CD Review by Gregory S. Burkart
All right kids, sit up straight, because I'm about to get intellectual on your ass.
Let's face it, the CD I am going to examine in these paragraphs is not for the casual listener. It's disturbing art for disturbed people who think disturbing thoughts. Consider it pure horror music: not music about horror, but music that induces horror. If what you read here makes you curious, then please set aside preconceived notions of what is ?music? and get ready to have your gray matter boiled in its own natural juices.
Nearly impossible to describe, even more challenging to comprehend, and guaranteed to be a listening experience you'll never forget (whether you'd like to or not), the nightmarishly surreal Dadaist experiments of British sound artist Steven Stapleton ? under the creative moniker Nurse With Wound ? were born out of a desire to destroy all conventional definitions of music... and nearly thirty years later, you're still not going to hear anything even remotely like it. It's more abstract than the work of classical avant-garde composer John Cage, more improvisational than postmodern Prog group Can, less rhythmic than Industrial icons Throbbing Gristle, Coil or Einsturzende Neubaten, more organic than Dark Ambient guru Lustmord, less aggressive than noise-rockers Whitehouse or Merzbow... wait, have I lost you already?
Sorry about that... but I do encourage you to seek out all of the artists listed above if you haven't already. Not just to put this material in better context, but because you will find them all very interesting ? and they will creep you out completely. Especially this one.
This album is more than the product of an artist before his time; this is a work that does not seem to exist in any time, or in any physical sense of reality that we're accustomed to, for that matter. In short, these sounds are not suited to most ears, sensibilities or psyches... which pretty much guarantees a limited audience for this kind of stuff. But after three decades of certifiable weirdness, Stapleton continues to draw throngs of adoring fans, both through frequent live performances and many diverse album releases (around two dozen to date, not counting collaborations with other artists), and shows no sign of waning popularity in esoteric musical circles.
Recorded in 1981 and '82 through a series of Friday sessions at London's IPS Studios, Homotopy To Marie is considered by Stapleton to be the first genuine Nurse With Wound project (although technically the fifth under that name), with Stapleton going solo (the other band members split a year earlier), free to explore the boundaries of music with no limitations or outside tampering. It's the most pure glimpse into the dark corridors of the artist's mind ever committed to record ? and be warned, you may not like what you find in there.
Employing the experimental techniques of Musique Concrete (making music out of objects and environments that are not inherently musical), tape manipulation, and collages of exotic percussion & surreal vocal treatments, Stapleton bends all concepts of music into unrecognizable forms. The opening track, ?I Cannot Feel You As The Dogs Are Laughing And I Am Blind,? creeps slowly, inexorably toward you from all sides until you are enveloped in a sticky, gelatinous warmth that is far from comforting. There is no recognizable theme as each track flows into the next, (this may explain why the earlier CD release misplaced one of the index marks), with the title track containing some of the most jarring moments of all. The collages are built through layers of conventional instruments (albeit played in extremely unconventional ways) along with chattering, screeching inhuman voices, roiling metallic drones, white noise, crackling tape distortion and other oddities, then stripping those layers away again to reveal cavernous emptiness, or complete sonic vacuum... and then just when your ears begin to relax, another explosion of noise is triggered. Needless to say, exercise caution when listening with headphones.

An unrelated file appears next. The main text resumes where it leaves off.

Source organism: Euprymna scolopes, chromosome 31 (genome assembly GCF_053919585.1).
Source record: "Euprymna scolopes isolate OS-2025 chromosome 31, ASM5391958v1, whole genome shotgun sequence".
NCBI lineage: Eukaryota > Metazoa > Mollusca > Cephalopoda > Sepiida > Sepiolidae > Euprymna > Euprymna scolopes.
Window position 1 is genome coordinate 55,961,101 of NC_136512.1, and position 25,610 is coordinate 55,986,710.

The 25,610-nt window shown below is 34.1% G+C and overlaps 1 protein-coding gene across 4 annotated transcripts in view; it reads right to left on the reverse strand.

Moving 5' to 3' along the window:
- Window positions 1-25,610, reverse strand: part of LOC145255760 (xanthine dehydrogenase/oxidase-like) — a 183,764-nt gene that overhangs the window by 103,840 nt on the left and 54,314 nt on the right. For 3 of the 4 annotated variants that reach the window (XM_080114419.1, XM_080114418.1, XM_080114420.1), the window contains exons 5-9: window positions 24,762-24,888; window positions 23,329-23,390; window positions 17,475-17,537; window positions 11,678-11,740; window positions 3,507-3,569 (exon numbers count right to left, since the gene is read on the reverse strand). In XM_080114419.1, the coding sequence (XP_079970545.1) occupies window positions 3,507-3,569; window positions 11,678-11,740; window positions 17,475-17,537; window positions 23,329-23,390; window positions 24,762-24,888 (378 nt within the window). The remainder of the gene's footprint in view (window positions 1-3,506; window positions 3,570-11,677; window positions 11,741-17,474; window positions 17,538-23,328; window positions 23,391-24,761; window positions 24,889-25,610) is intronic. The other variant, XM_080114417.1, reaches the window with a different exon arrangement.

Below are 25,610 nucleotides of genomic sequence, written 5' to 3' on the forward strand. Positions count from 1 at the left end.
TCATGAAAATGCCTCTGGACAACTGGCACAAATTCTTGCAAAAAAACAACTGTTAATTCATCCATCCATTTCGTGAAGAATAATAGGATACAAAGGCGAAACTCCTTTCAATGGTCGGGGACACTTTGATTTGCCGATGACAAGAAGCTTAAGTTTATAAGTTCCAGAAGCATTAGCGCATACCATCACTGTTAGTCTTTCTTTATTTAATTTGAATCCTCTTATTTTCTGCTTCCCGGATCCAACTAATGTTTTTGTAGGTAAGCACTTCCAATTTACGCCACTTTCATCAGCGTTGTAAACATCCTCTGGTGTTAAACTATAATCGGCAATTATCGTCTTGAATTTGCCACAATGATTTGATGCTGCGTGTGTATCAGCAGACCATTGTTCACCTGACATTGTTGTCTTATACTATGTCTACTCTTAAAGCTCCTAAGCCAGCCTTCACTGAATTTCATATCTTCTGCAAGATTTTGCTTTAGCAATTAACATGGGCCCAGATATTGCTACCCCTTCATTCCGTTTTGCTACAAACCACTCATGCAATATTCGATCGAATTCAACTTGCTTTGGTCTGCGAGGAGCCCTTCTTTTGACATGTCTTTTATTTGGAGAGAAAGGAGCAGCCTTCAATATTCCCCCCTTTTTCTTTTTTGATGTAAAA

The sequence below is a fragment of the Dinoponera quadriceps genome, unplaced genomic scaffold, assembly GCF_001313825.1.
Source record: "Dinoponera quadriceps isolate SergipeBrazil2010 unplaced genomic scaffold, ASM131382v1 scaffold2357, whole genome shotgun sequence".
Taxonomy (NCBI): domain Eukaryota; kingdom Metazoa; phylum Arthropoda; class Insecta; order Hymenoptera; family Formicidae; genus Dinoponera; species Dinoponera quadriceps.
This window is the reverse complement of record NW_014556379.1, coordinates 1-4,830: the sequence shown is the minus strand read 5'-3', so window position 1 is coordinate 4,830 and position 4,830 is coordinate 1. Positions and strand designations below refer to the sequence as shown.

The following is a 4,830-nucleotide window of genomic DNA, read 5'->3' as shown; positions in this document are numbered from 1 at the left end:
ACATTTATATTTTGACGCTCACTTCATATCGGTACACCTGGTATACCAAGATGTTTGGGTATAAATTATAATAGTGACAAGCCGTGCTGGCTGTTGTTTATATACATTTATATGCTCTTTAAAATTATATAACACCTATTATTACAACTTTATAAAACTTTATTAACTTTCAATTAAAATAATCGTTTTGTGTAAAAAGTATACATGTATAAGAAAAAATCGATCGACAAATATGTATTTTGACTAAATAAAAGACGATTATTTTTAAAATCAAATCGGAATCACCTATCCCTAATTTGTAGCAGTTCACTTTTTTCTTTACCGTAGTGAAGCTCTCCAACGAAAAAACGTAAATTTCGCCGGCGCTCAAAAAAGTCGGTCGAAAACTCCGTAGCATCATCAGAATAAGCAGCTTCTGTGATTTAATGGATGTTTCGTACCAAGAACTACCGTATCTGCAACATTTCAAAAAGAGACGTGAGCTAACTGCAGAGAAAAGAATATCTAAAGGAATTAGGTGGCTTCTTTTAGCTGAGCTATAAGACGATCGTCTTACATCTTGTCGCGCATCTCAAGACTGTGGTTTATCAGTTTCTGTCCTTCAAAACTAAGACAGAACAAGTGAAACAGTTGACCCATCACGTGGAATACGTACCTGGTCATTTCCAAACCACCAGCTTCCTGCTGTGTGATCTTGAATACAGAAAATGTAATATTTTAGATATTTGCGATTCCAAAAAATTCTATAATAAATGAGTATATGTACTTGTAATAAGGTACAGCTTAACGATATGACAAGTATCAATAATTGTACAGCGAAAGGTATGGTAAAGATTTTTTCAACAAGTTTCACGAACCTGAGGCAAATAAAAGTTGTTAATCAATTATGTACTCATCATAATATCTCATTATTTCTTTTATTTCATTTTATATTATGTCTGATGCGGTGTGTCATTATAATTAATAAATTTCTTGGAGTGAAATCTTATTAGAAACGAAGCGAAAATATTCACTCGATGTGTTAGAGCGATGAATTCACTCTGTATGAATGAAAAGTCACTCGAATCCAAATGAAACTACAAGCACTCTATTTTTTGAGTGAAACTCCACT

In the heart of this sonic darkness, some of the vocal bits may provoke a laugh or two at their outright strangeness ? but I believe this was Stapleton's intention. This is a good thing, or the whole production would collapse under the weight of its own gravitas. It's akin to the plentiful humorous touches David Lynch wove into in Eraserhead, which prevent it from inducing all-out nightmares. In fact, many passages in Homotopy recall Alan Splet's industrial sound design for Lynch's film.
Stapleton released the original 1982 LP of Homotopy on his own label United Dairies, and it would be another ten years before it entered the digital realm in a CD release from indie label World Serpent. This release contained the restored track ?Astral Dustbin Dirge? (which had been cut from the vinyl version due to space limitations), but it dropped out of sight when the label went under.
Fortunately, Homotopy has resurfaced this year in a beautifully remastered edition courtesy of United Jnana records, with all tracks intact, the index errors corrected and Stapleton's macabre original cover art restored (the previous release featured the image of a dismembered Barbie doll), with newly-created liner images. The album has also recently become available for digital download in high-quality format through iTunes.
Expect plenty more from Stapleton and pals in early 2008 with the new Nurse release Huffin' Rag Blues, as well as a much-anticipated collaboration with heavy-metal surrealists Sunn O))) tentatively titled The Iron Soul Of Nothing. Anyone familiar with either of these bands (I'm pretty keen on both of them) should be shuddering in fearful anticipation of the nightmarish ritual of weirdness to come. Check back here for news, if you dare.